What in Upstate New York scares this Amazon Jungle Guide more than wading in a hungry pool of pirañas?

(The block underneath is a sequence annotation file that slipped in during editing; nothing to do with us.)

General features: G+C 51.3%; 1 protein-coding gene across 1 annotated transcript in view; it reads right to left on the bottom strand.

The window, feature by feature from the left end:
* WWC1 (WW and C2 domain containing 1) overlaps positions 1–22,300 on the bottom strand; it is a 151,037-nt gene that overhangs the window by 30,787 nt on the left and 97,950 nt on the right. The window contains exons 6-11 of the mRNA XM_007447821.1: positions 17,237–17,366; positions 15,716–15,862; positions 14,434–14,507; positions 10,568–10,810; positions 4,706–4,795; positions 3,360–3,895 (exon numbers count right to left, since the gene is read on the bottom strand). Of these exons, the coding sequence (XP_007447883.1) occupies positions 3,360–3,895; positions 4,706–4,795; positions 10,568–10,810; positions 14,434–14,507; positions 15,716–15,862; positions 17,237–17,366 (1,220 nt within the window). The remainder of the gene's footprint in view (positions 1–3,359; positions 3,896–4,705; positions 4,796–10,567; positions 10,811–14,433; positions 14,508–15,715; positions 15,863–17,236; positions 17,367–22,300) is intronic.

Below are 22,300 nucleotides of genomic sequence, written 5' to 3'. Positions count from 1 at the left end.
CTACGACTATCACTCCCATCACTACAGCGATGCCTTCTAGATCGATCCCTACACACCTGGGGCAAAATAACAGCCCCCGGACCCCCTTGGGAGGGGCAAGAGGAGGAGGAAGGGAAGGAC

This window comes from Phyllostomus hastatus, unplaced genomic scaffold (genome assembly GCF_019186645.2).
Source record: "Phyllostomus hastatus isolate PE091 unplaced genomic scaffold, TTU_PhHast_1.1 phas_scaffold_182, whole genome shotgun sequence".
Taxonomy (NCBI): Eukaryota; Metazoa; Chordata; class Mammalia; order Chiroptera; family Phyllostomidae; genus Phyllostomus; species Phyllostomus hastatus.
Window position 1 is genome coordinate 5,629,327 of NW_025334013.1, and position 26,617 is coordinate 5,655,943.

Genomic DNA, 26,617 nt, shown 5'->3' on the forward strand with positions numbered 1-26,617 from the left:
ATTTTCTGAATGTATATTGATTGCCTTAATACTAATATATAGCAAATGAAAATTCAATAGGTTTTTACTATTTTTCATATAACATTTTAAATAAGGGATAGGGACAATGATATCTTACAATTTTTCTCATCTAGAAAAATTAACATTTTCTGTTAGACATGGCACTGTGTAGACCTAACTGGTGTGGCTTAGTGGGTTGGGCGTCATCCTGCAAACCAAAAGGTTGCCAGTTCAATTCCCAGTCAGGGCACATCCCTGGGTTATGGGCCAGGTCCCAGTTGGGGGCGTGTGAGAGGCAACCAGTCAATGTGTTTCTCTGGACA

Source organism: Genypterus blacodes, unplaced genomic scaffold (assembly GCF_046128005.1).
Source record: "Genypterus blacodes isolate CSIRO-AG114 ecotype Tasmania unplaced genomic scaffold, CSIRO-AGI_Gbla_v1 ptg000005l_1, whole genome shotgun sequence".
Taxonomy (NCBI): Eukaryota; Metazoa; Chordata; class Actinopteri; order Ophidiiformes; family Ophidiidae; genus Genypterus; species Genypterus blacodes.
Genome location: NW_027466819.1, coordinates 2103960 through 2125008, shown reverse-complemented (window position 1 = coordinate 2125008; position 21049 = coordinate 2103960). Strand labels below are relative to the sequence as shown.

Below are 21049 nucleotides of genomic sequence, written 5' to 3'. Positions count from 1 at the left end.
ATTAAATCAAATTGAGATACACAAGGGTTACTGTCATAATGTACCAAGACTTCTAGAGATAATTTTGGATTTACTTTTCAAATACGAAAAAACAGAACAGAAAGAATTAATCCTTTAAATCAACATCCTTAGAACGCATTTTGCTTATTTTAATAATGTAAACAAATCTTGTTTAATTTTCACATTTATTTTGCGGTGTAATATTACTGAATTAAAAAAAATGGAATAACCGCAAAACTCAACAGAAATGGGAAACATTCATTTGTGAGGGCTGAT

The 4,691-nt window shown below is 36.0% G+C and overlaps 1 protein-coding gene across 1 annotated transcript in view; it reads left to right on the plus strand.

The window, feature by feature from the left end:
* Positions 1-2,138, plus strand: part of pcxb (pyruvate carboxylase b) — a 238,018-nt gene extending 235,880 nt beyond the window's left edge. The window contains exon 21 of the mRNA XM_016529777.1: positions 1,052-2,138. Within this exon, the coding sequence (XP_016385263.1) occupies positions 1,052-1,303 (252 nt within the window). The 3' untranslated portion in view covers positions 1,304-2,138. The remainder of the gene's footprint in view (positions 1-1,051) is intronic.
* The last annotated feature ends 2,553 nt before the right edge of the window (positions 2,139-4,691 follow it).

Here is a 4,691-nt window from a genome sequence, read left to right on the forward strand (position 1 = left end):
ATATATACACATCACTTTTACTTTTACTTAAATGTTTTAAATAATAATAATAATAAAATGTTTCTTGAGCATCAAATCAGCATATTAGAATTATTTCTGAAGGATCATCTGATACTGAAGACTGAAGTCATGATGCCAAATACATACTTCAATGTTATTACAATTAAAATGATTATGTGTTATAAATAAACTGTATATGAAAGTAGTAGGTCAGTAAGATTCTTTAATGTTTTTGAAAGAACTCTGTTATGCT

Wouldn’t it be ironic that after ten years living in the Amazon rainforest of Peru, it takes a tick from upstate New York to cripple this expedition leader.In 2005 I moved to the Peruvian Amazon to start an Eco tour company that attends to international tourists looking to delve into the largest rainforest and river in the world. I operate an ecolodge on the shores of the Amazon River. We attend to hundreds of adventurers each year. I fish, hunt, birdwatch, plant collect and lead treks deep into the rainforest in search of the most underdeveloped regions of the earth. I am the kind of person that finds great peace sitting silently observing, listening to the sounds that the forests have to offer. While some may sit in tents hiding from hoards of stingless bees, bullet ants, mosquitos and black flies, I am sitting on the bare rainforest floor shirtless, shoeless, sharpening my machete or tying hooks for fishing.I have a minimalistic approach to my outings so insect repellent is not on the list of things to take along . While I have only had dengue fever ( caught while in the city of Iquitos in 2009) I have frequently removed ticks from my body. The forest is strange in the way that you can walk days through the woods and not get a single tick. Other occasions all you need to do is pass a small infected path and you get covered with hundreds. As of now, there are not many recorded tick borne virus cases in Peru ( possibly because of lack of study or mistaken for something else). I sleep without mosquito nets at my lodge and have no record of malaria nearby.I can now say I know more people affected by tick born disease in upstate NY than I know people affected with tropical diseases in Peru. There is even a newly discovered virus called possawan that is worse than lyme disease because there is no cure or treatment yet. Both are viruses that are transported by ticks that infect the host after biting. Everybody I know in NY is freaked out about ticks and there is plenty of reason why. Twenty years ago, it was almost unheard of that a neighbor or a loved one had this disease, now almost no one can say they don’t know anyone who has or had Lyme disease.It is not strange nowadays to walk a minute in the bush here in NY and come out covered in ticks.Why all the extra invertebrates?Well for one, there is much more tick supporting wildlife in the woods. Deer, turkeys, raccoons , possums, and even toads can host ticks. With a severe overpopulation of deer in fragmented forests, comes severe infestations of ticks. Especially in fragments such as the Albany Pine Bush, where their space is limited and only cross roads when attached to a host. These fragments are loaded because there aren’t many animals that specialize in eating ticks, and each female tick may lay hundreds of eggs. Usually game birds or other foraging invertebrate eaters consume ticks but they do not have as good as a chance to thrive as deer do.Another reason may be lack of controlled burning. Some forest communities are dependent on periodical wildfires to cleanse and fertilized the earth nearby. When a forest that is dependent on periodic wildfires does not get lit, it keeps building up with tinder ( ticks looooove wood piles) creating more space for the ticks and even more fuel for huge forest fire that has the btu power to burn and destroy more than that was intended. ( example PINE BUSH IS A FIRE DEPENDENT COMMUNITY)So let’s take these two situations, overpopulation of deer and lack of controlled burning. IF we have fragmented forests loaded with tons of ticks, and an overpopulation of free roaming deer,the hungry deer will transport the parched ticks from fragment to fragment looking for new territory to feed on.If you think what I am writing sounds like gibberish, take a look at a patch of forest and find me a 5-10 year old sapling of an ash tree. Did you find one? If you did it more likely looks like a bush instead of a tree from over browsing of deer.The Pine Bush are protected areas and just so happens that New York and New Jersey have a lot of it, and all of it is fragmented. So by protected that means it’s more likely that a forest fire would be put out before it can reach a residential or commercial area. The Pine Bush areas cannot be burned like they used to because of development. I know that controlled burns do take place but I don’t think they burn the acreage necessary to simulate the natural cycle of a fire dependent community.What can the DEC do to combat this? BURN BURN BURN!!!!!!! And give out more deer hunting permits or expand the deer season!Expanding the deer hunting season will not only reduce the amount of long range transporters of the ticks but it will also encourage growth of tree species that deer browse so heavily on. Large mammals are know to have large affects on forest dynamics; elephants in Africa , tapir and peccary in South America, bison and deer in North America. They all eat something and those food plants either thrive more or have stunted growth depending on the density of the population of the grazing mammal that dominates the ecosystem.It is great that our management from thirty years ago is working so well, but as nature reaches a balance, the scales may not be tipped in favor of everyone. It is time that the DEC and the USFWS take closer looks of the management and tweak where needed instead of relying on older legislation that existed when wildlife demographics were different.Anthony Giardenelli is originally from Duanesburg, NY. Anthony owns and operates Otorongo Expeditions Amazon River Jungle lodge along with his Peruvian Wife, Ivonne Braga de Giardenelli. We specialize in custom itineraries for travelers and adventures from all over the world. Anthony has a wildlife management degree from SUNY Cobleskill and frequently uses his private studies to promote the sustainable development of Amazonian communities in the department of Loreto, Iquitos, Peru.If you are interested in learning more about a trip to the Amazon Rainforest and river, don’t hesitate to contact him at firstname.lastname@example.org or see their website www.otoex.com